Back in the early new millennium, 2000 – 2006, Chicago was tearing down the larger public housing complexes such as the infamous Cabrini Green and Robert Taylor structures. As a photographer I was already into the bleak and dreary, post manufacturing structures that you could find in the Chicago area, so the idea of documenting building demolition was pretty intriguing.
I started spending a lot of time looking at these buildings at various times of day. Since it took a long time for the City to relocate the tenants, numerous structures within the complexes were still inhabited even as neighboring buildings were being demolished. It didn’t take long to start considering the lives of people living there. Actually I started to question if I wasn’t yet another photographer exploiting a tough situation. But in the end it didn’t matter. This is our world and exploring it is a valid effort.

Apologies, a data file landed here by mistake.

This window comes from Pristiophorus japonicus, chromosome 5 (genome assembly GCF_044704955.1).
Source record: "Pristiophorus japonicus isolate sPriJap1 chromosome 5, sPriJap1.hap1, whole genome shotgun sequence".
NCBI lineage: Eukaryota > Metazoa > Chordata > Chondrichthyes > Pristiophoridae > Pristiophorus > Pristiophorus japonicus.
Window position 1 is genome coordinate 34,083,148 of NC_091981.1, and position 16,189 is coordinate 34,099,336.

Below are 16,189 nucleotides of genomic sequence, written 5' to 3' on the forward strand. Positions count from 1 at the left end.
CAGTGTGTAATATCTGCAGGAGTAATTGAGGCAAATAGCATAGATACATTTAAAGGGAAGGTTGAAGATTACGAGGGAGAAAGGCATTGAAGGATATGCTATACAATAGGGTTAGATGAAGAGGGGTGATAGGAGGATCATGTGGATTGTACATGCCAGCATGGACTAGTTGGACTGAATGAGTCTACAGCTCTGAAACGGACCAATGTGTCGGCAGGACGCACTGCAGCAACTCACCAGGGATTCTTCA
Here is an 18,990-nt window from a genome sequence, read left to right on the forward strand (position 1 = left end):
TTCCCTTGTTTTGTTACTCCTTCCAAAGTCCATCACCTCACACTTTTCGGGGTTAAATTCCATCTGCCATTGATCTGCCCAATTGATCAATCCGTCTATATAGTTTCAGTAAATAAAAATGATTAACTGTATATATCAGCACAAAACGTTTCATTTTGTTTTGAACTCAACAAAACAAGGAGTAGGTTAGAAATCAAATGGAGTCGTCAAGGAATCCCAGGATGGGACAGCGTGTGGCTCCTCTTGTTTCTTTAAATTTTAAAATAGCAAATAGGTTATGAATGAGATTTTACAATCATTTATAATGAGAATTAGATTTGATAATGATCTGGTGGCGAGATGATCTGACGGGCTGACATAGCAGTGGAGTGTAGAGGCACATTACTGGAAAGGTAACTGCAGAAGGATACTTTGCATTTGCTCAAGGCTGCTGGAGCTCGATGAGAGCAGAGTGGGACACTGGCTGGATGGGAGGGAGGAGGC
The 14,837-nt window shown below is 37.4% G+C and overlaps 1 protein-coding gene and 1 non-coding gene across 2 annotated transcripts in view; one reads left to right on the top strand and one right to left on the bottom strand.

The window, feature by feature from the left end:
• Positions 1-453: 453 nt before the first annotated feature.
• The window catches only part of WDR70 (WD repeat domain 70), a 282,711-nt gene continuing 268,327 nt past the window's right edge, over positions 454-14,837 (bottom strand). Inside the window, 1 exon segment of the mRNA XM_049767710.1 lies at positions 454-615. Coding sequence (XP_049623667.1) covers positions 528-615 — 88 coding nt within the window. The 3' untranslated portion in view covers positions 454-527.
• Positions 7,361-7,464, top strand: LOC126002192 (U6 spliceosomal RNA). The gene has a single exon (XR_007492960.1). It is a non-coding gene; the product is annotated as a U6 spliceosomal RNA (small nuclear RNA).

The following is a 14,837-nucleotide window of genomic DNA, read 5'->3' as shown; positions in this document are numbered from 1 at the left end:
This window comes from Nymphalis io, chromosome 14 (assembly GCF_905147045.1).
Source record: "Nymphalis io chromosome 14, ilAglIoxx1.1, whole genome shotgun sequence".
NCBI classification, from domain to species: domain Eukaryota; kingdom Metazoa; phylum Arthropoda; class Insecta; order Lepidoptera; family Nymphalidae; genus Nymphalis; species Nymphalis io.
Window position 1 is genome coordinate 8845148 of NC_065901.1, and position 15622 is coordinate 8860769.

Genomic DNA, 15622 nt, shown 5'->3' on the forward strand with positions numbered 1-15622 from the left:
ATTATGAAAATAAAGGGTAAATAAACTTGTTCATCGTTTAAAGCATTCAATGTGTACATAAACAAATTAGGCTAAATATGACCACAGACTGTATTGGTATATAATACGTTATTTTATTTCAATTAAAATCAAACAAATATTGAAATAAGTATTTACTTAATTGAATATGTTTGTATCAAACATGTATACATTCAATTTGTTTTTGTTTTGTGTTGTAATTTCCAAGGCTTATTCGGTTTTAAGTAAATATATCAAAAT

But the question brought about a cool shift in my approach. Discussing it with a friend, he suggested that I work with the kids who were directly affected by the changes. As it happened I knew a CPS art teacher and we came up with idea of providing the students with disposable cameras and starting a photo and video class. She also introduced me to another CPS extremely dedicated, experienced and effective art teacher who was generous enough to let me sit in some of his classes and talk to any students that were interested in participating. The project became a non profit and continued on for several years but I’ll talk about that more and show some of the photos in a later post.